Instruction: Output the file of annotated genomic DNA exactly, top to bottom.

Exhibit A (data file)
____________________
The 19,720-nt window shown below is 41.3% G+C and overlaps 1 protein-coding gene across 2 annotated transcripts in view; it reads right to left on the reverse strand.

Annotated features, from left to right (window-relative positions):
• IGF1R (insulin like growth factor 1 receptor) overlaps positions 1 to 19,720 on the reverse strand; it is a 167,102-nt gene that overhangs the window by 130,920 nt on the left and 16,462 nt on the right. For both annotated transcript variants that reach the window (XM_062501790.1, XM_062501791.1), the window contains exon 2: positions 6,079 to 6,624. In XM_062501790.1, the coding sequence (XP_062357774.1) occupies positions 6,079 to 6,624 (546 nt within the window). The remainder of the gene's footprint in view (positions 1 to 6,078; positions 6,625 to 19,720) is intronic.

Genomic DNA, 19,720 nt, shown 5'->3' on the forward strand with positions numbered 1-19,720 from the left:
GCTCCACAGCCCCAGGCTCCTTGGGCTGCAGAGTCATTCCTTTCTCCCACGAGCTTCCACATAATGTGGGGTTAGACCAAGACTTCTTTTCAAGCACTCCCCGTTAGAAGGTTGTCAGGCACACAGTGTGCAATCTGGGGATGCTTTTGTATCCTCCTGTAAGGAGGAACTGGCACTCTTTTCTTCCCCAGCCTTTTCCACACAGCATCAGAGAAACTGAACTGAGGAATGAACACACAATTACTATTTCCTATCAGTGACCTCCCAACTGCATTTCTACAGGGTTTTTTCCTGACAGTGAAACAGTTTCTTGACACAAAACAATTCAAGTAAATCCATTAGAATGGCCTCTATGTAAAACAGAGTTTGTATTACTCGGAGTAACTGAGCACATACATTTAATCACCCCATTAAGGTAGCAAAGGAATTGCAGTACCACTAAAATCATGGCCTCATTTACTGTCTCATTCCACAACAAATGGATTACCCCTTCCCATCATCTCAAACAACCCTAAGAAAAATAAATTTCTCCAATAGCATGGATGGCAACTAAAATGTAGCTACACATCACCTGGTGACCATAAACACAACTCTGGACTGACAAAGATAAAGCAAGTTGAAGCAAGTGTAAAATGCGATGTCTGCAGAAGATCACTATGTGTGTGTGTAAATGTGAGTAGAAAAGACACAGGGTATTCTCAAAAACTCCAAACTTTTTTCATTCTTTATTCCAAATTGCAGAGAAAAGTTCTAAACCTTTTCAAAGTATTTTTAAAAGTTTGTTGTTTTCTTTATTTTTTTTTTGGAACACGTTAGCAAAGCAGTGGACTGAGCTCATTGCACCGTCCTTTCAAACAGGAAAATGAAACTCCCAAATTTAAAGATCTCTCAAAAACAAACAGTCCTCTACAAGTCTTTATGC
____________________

The 19,720-nt window shown below is 41.3% G+C and overlaps 1 protein-coding gene across 2 annotated transcripts in view; it reads right to left on the reverse strand.

Annotated features, from left to right (window-relative positions):
• IGF1R (insulin like growth factor 1 receptor) overlaps positions 1 to 19,720 on the reverse strand; it is a 167,102-nt gene that overhangs the window by 130,920 nt on the left and 16,462 nt on the right. For both annotated transcript variants that reach the window (XM_062501790.1, XM_062501791.1), the window contains exon 2: positions 6,079 to 6,624. In XM_062501790.1, the coding sequence (XP_062357774.1) occupies positions 6,079 to 6,624 (546 nt within the window). The remainder of the gene's footprint in view (positions 1 to 6,078; positions 6,625 to 19,720) is intronic.

Genomic DNA, 19,720 nt, shown 5'->3' on the forward strand with positions numbered 1-19,720 from the left:
GCTCCACAGCCCCAGGCTCCTTGGGCTGCAGAGTCATTCCTTTCTCCCACGAGCTTCCACATAATGTGGGGTTAGACCAAGACTTCTTTTCAAGCACTCCCCGTTAGAAGGTTGTCAGGCACACAGTGTGCAATCTGGGGATGCTTTTGTATCCTCCTGTAAGGAGGAACTGGCACTCTTTTCTTCCCCAGCCTTTTCCACACAGCATCAGAGAAACTGAACTGAGGAATGAACACACAATTACTATTTCCTATCAGTGACCTCCCAACTGCATTTCTACAGGGTTTTTTCCTGACAGTGAAACAGTTTCTTGACACAAAACAATTCAAGTAAATCCATTAGAATGGCCTCTATGTAAAACAGAGTTTGTATTACTCGGAGTAACTGAGCACATACATTTAATCACCCCATTAAGGTAGCAAAGGAATTGCAGTACCACTAAAATCATGGCCTCATTTACTGTCTCATTCCACAACAAATGGATTACCCCTTCCCATCATCTCAAACAACCCTAAGAAAAATAAATTTCTCCAATAGCATGGATGGCAACTAAAATGTAGCTACACATCACCTGGTGACCATAAACACAACTCTGGACTGACAAAGATAAAGCAAGTTGAAGCAAGTGTAAAATGCGATGTCTGCAGAAGATCACTATGTGTGTGTGTAAATGTGAGTAGAAAAGACACAGGGTATTCTCAAAAACTCCAAACTTTTTTCATTCTTTATTCCAAATTGCAGAGAAAAGTTCTAAACCTTTTCAAAGTATTTTTAAAAGTTTGTTGTTTTCTTTATTTTTTTTTTGGAACACGTTAGCAAAGCAGTGGACTGAGCTCATTGCACCGTCCTTTCAAACAGGAAAATGAAACTCCCAAATTTAAAGATCTCTCAAAAACAAACAGTCCTCTACAAGTCTTTATGC